New research led by members from the University of Southampton has identified a black hole spinning around its axis near its maximum possible speed.

Sagittarius A*

A simulated image of supermassive black hole Sagittarius A*, showing against a background of radiation and bright matter swept into the event horizon. The image was generated with data recorded by the Event Horizon Telescope.
Image credits National Radio Astronomy Observatory,

The study involved an international team of astronomers. Starting from observations taken with state-of-the-art sensors, the researchers found evidence that 4U 1630-472, a stellar-mass black hole in our galaxy, is rotating really, really fast — around 92% to 95% of a black hole’s theoretical maximum rotational speed.

Material keeps falling into this black hole as its spinning, being subjected do immense gravitational stress and temperatures. The environment is so violent that this matter shines brightly in X-rays, the team reports, which they used to establish that 4U 1630-472 is rotating and calculate its speed.

So fast it’s glowing

If a black hole is rotating rapidly enough, it should — according to the general theory of relativity — distort space-time around it differently than a non-rotating black hole, the team explains. Such distortions would leave a measurable trace on the radiation emitted by the matter it’s absorbing.

Therefore, researchers can look at a black hole’s emission spectra to determine the rate it’s spinning at.

“Detecting signatures that allow us to measure spin is extremely difficult,” says lead author Dr. Mayukh Pahari from the University of Southampton. “The signature is embedded in the spectral information which is very specific to the rate at which matter falls into the black hole.”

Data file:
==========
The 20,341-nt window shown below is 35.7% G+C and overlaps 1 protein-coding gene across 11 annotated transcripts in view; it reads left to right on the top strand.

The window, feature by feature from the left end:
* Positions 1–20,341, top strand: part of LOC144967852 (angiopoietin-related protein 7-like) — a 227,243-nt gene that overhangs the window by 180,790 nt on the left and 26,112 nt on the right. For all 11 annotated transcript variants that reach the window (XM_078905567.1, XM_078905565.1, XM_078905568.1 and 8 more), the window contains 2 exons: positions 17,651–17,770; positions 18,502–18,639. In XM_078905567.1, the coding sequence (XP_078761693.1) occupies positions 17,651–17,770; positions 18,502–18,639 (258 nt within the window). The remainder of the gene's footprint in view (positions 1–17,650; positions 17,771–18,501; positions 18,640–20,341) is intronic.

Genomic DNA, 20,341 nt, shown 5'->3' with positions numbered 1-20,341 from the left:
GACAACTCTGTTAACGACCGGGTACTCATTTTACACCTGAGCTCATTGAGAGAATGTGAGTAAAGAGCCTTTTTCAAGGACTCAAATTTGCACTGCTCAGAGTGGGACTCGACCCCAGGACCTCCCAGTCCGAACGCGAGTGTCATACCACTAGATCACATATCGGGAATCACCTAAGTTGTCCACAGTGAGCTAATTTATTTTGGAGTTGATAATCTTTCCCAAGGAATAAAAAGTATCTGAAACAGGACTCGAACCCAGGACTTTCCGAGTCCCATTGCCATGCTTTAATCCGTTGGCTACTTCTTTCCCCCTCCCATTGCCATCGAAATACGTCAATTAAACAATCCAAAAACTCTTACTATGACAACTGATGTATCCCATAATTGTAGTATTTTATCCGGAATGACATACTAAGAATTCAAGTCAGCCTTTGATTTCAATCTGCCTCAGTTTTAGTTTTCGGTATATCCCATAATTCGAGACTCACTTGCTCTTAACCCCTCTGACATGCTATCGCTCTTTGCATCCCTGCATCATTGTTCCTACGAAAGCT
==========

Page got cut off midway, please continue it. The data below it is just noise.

“The spectra, however, are often very complex mostly due to the radiation from the environment around the black hole.”

Dr. Pahari says the team was “lucky” to obtain a spectral reading directly from the matter falling into the black hole, sans the background noise. Armed with that data, it was “simple enough to measure the distortion caused by the rotating black hole,” he says.

The findings from this study are significant, as this is one of only a handful of times we’ve managed to accurately measure a black hole’s spin rate. Only five other black holes have shown high spin rates, the team adds. Astronomical black holes can be fully characterized by mass and spin rate. Therefore, measuring these two properties is key to understanding some extreme aspects of the universe and the fundamental physics related to them.

The paper “AstroSat and Chandra View of the High Soft State of 4U 1630–47 (4U 1630–472): Evidence of the Disk Wind and a Rapidly Spinning Black Hole” has been published in The Astrophysical Journal.

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